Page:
No, really. Today will have 86,401 seconds in it, as opposed to the usual 86,400 seconds that every day for the last 18 years has had.

Because the earth interacts with lots of other gravity sources in the universe—most notably the moon—its rotation sometimes speeds up and sometimes slows down. Over the last 18 years or so, the planet has lost an entire second because of these perturbations, requiring us to update our most accurate clocks to compensate. Of course, when those clocks get updated, there's a trickle-down effect, because so much of what we do in the 21st Century requires really, really accurate timekeeping.

So, this evening in Chicago, the 6pm hour will have 3,601 seconds in it as the master clocks all over the planet add their leap second at 23:59:60 UTC.

Enjoy your extra second.

Tuesday 30 June 2015 09:11:24 CDT (UTC-05:00)  |  | Software | Cool links | Security | Astronomy#
Monday 22 June 2015

Between unpacking, preparing for a party (which encourages the unpacking), and the regular business of working, I didn't have time to write this weekend. I still don't, but I did want to catch up on a couple of things.

First, a coronal mass ejection over the weekend is producing large aurorae today, which could be visible in Chicago, New York, Dublin, and Seattle—way farther south than usual.

Second, Rhianna Pratchett, Sir Terry's daughter, says the next Discworld novel will be the last:

The author, videogame and comics writer told a fan last week that her late father’s forthcoming novel, The Shepherd’s Crown, featuring teenage witch Tiffany Aching, would be the final Discworld book. And asked by a fan if she would be continuing the series herself, she ruled out the possibility.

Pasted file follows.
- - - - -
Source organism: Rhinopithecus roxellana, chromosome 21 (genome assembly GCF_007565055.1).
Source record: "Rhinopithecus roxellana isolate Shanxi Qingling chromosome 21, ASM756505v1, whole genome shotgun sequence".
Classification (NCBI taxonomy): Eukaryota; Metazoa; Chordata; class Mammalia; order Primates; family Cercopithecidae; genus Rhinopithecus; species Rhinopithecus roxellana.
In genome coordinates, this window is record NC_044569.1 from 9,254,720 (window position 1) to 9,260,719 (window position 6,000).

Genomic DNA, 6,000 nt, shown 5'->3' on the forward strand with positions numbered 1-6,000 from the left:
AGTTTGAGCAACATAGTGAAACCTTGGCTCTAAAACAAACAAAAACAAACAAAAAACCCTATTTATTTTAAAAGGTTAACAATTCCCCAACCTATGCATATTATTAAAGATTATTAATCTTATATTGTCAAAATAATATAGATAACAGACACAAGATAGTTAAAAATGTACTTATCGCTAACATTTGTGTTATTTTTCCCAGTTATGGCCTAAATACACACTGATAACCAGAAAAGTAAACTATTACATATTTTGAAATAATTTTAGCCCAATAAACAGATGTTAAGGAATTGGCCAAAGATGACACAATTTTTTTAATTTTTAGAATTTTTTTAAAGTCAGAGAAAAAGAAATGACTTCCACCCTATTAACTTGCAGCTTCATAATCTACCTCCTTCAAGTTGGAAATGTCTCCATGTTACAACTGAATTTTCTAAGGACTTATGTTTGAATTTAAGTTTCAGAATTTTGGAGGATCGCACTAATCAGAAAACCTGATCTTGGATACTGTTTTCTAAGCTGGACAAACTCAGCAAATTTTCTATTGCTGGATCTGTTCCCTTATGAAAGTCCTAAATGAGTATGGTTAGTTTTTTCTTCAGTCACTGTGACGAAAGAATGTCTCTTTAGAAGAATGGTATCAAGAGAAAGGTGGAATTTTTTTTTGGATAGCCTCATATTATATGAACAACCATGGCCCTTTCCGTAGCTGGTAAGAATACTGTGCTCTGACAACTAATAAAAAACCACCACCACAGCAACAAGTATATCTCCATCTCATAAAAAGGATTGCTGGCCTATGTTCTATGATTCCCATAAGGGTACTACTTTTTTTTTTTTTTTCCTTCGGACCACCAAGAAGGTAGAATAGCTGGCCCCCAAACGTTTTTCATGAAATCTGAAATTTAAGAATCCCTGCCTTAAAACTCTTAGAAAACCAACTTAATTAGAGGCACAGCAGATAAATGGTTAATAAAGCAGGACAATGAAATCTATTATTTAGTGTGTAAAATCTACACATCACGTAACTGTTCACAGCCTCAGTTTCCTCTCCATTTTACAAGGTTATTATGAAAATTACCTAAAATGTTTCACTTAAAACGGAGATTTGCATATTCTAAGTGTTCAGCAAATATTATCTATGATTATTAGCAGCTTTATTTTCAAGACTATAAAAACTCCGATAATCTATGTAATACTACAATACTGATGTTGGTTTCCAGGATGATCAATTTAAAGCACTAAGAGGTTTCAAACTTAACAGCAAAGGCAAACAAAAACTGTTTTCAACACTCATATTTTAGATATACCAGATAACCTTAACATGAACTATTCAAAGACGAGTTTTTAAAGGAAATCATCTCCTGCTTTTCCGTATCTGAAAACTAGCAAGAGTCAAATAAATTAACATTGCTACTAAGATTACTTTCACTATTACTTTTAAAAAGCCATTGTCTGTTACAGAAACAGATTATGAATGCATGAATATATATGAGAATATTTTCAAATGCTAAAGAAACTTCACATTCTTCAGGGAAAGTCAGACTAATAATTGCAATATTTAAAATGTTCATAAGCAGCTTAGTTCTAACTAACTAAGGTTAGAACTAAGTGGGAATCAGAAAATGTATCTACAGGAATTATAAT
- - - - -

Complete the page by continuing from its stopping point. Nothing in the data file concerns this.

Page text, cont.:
“No. I’ll work on adaptations, spin-offs, maybe tie-ins, but the books are sacred to dad,” she wrote on Twitter. “That’s it. Discworld is his legacy. I shall make my own.”

She added: “To reiterate – no I don’t intend on writing more Discworld novels, or giving anyone else permission to do so.”

Good for her. As blogger A.J. O'Connell wrote today, "Forty-one stand-alone novels are an amazing gift to give a fanbase, and I feel like it would be greedy to ask for more."

More later. Back to a deck that's due this afternoon.

Monday 22 June 2015 13:36:55 CDT (UTC-05:00)  |  | Kitchen Sink | Astronomy#
Tuesday 12 May 2015

First, because NASA's reputation is such that climate-change deniers have difficulty refuting the agency, Republicans in Congress are trying to get NASA out of the discussion:

As has been widely reported, the House Science, Space and Technology Committee recently approved a bill that would cut at least $300 million from NASA's earth-science budget. This comes after the head of the Senate committee overseeing NASA claimed the agency should stop doing earth-science and focus only on space exploration.